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Natural Awakenings Rhode Island

Experience Your Mind by Beginning a Mindfulness Meditation Practice

Apr 17, 2020 02:23PM ● By Samantha Dorian

Beginning a mindfulness practice entails inviting our self to be curious about inner patterns: thought patterns, patterns of desire and behavior patterns. It’s a practice that invites us to learn our own minds, to notice our inner experiences—as they arise in the moment—without trying to fix or change them and without judgment. Mindfulness trains us to allow our inner environment to just be.

Essentially, a mindfulness meditation practice can be done anywhere while doing just about anything. It is a practice of becoming acquainted with the mind/body connection and allowing for the space to be fully alive to experience living in the first person present.

For example, while working on our laptop, we can focus on tapping keys rhythmically, and become conscious of many things within our field of awareness. We can feel the couch beneath us as our body presses the cushions down and feel the texture of the clothing we are wearing. We might feel a breeze coming through the window. Then we notice a stretching in our hips, so we put a small cushion beneath our knee. With an in-breath, we settle and take notice of thoughts arising. Perhaps thoughts about aging, about passing time, a desire for our body to be other than it is. We observe these—there is nothing to do with them; they are just thoughts. We watch them pass like clouds.

 How to Begin a Mindfulness Practice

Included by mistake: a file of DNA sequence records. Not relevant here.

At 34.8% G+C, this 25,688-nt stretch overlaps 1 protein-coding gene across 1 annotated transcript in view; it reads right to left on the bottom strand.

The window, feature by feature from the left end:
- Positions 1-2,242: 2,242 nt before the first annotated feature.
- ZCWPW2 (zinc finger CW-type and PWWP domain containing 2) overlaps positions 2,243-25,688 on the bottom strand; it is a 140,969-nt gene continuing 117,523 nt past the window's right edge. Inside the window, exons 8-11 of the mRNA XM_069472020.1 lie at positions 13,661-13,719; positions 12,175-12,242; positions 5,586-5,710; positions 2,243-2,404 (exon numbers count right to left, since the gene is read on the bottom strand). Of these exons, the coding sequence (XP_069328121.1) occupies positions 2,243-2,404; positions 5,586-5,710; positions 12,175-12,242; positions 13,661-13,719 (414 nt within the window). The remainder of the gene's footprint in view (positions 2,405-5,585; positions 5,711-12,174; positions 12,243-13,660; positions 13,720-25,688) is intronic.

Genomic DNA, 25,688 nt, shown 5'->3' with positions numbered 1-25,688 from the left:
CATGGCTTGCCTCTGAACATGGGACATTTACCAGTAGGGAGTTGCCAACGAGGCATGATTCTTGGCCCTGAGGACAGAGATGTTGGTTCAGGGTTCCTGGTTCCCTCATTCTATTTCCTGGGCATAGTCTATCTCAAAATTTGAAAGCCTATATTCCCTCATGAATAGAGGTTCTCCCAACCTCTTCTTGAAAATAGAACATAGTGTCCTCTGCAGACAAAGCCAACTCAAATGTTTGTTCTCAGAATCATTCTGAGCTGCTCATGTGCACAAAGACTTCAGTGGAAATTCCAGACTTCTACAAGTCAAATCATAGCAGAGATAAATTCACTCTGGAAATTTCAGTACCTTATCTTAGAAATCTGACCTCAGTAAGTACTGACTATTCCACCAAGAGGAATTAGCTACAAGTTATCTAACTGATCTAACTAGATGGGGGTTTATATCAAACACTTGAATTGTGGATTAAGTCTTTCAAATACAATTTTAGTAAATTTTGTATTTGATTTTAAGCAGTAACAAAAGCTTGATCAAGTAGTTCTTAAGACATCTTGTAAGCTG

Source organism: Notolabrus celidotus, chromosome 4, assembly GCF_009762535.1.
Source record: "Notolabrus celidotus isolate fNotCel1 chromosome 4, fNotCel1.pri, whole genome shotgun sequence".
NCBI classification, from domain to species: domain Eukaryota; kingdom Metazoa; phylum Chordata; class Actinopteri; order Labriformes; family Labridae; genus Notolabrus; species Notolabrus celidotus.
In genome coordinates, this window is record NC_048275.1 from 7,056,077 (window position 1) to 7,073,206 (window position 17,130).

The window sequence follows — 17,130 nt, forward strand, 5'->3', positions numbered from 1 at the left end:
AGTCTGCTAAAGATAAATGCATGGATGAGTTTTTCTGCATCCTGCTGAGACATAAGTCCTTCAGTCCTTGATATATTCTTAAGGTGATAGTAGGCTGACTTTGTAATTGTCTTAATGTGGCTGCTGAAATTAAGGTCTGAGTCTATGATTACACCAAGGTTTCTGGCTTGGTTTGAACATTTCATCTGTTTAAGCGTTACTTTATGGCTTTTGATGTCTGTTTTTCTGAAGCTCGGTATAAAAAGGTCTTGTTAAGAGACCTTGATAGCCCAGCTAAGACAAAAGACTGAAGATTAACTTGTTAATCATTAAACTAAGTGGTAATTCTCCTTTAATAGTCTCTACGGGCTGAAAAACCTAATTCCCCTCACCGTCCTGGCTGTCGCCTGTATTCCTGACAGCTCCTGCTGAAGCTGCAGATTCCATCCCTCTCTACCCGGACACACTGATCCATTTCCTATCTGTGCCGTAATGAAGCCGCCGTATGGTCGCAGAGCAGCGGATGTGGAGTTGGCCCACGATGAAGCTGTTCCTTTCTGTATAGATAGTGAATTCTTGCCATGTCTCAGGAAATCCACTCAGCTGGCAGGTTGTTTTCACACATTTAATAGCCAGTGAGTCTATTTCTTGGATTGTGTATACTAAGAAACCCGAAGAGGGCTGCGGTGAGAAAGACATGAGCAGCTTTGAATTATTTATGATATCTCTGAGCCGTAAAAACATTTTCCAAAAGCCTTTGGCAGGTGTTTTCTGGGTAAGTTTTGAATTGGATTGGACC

Begin with the heart and always within a comfort zone. If you can’t yet sit—walk; if you are in a wheelchair—roll. Just pay attention while doing it. Be kind and gentle to yourself; know that you are worth it.

Pema Chödrön writes in the very first paragraph of Start Where You Are, “We already have everything we need. There is no need for self-improvement. All these trips that we lay on ourselves—the heavy-duty fearing that we’re bad and hoping that we’re good, the identities that we so dearly cling to, the rage, the jealousy and the addictions of all kinds—never touch our basic wealth. They are clouds that temporarily block the sun. But all the time our warmth and brilliance are right here. This is who we really are. We are one blink of an eye from begin fully awake.”

As our mindfulness practice grows our field of awareness widens and we might, for example, hear birdsong coming through our window when only moments ago we didn’t. Thoughts swirl too, almost hijacking the experience; thoughts about birds, about sounds. We can allow these thoughts to pass, gently inviting the mind back to the immediate experience of knowing what’s here—the birdsong, the breeze, the rustle of leaves. With another deep breath, for this moment, we can be right here, without distraction, just being.

Sharon Salzberg, meditation teacher and author of 10 books on the subject, teaches that mindfulness is mostly about learning to love ourselves and the world around us. The practice begins in our hearts, with curiosity and compassion. She says, “Mindfulness isn’t just about knowing that you’re hearing something, seeing something, or even observing that you’re having a particular feeling. It’s about doing so in a certain way—with balance and equanimity and without judgment. Mindfulness is the practice of paying attention in a way that creates space for insight.” The experience of the practice is the practice; there is no goal or final achievement—only insight into yourself.


Samantha Dorian is a sculptor. She teaches mindfulness to veterans suffering from PTSD, holds an MDiv from Harvard University, is a member of the International Mindfulness Teachers Association and has been practicing for nearly 30 years.